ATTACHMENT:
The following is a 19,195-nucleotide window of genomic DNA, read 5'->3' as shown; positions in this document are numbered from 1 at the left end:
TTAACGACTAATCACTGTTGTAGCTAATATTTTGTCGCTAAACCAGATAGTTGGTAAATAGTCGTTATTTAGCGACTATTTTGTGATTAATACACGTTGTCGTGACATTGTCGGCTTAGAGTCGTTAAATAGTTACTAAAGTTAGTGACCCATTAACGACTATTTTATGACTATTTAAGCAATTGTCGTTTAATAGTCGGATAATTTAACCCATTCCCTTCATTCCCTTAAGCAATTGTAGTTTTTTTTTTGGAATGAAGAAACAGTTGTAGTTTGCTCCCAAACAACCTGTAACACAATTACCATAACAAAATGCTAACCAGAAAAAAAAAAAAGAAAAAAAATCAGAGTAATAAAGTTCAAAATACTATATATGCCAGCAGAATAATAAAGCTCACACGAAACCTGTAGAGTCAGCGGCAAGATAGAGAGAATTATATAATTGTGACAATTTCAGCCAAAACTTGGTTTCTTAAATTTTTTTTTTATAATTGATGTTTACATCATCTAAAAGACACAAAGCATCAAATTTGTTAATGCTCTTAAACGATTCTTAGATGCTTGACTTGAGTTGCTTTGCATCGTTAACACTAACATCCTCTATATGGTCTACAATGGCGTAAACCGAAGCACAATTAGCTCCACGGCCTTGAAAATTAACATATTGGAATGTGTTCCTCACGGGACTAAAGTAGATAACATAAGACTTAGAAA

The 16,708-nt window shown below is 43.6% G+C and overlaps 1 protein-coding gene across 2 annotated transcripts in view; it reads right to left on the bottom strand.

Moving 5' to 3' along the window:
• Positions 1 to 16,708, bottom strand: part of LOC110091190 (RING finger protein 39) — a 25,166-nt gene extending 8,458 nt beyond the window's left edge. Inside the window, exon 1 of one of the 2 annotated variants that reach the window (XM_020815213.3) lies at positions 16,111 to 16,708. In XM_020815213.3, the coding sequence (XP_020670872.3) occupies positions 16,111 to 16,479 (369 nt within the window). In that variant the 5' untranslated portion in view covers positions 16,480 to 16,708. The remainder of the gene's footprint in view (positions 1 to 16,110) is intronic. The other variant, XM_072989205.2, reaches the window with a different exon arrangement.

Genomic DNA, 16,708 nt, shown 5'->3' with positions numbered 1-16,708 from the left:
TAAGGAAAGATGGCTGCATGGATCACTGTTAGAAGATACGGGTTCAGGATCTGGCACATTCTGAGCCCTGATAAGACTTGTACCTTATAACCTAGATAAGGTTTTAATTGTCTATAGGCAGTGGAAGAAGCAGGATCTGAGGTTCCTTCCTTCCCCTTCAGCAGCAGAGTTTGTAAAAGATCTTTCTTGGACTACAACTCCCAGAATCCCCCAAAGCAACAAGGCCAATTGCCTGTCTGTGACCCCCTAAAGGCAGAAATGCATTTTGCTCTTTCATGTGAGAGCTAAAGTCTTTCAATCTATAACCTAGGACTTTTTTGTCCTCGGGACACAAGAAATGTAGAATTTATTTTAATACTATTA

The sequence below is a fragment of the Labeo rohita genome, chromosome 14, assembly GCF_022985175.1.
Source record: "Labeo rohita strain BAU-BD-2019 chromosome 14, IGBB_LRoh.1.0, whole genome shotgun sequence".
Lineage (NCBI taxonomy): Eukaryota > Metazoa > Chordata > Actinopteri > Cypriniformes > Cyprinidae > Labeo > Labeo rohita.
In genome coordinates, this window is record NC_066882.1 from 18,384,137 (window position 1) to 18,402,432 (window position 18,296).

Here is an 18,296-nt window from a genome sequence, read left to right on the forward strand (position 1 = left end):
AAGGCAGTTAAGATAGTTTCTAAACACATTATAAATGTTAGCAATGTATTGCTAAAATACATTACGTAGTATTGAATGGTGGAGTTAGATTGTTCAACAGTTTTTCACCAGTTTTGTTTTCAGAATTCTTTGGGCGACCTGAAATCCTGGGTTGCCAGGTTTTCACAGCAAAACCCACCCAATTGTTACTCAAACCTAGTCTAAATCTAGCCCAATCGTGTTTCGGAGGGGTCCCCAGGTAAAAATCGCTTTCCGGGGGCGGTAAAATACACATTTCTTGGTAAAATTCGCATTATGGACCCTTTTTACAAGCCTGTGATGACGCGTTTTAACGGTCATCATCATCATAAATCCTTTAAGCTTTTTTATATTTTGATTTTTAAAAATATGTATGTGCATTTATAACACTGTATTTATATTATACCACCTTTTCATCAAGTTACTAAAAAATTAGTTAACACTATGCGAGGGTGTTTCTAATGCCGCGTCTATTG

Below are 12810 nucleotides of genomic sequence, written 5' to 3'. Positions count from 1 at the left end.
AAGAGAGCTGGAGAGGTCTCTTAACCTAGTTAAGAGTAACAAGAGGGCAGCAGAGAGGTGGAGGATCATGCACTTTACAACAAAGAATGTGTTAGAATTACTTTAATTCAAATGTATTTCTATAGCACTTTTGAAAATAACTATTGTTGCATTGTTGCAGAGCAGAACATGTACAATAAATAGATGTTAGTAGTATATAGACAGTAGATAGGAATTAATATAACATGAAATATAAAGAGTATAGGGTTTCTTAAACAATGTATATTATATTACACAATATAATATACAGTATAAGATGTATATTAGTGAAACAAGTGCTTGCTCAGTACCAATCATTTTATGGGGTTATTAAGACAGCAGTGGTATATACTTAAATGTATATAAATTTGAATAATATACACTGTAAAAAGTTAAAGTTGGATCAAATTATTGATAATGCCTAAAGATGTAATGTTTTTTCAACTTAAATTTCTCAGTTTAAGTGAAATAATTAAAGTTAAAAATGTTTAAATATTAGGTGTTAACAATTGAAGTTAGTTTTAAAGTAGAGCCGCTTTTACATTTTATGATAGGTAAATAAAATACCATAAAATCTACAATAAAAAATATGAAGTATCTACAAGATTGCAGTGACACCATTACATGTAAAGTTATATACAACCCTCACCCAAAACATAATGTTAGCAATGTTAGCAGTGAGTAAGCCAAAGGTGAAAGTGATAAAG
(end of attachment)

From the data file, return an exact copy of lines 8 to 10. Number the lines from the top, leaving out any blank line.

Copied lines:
The sequence below is a fragment of the Labeo rohita genome, chromosome 14, assembly GCF_022985175.1.
Source record: "Labeo rohita strain BAU-BD-2019 chromosome 14, IGBB_LRoh.1.0, whole genome shotgun sequence".
Lineage (NCBI taxonomy): Eukaryota > Metazoa > Chordata > Actinopteri > Cypriniformes > Cyprinidae > Labeo > Labeo rohita.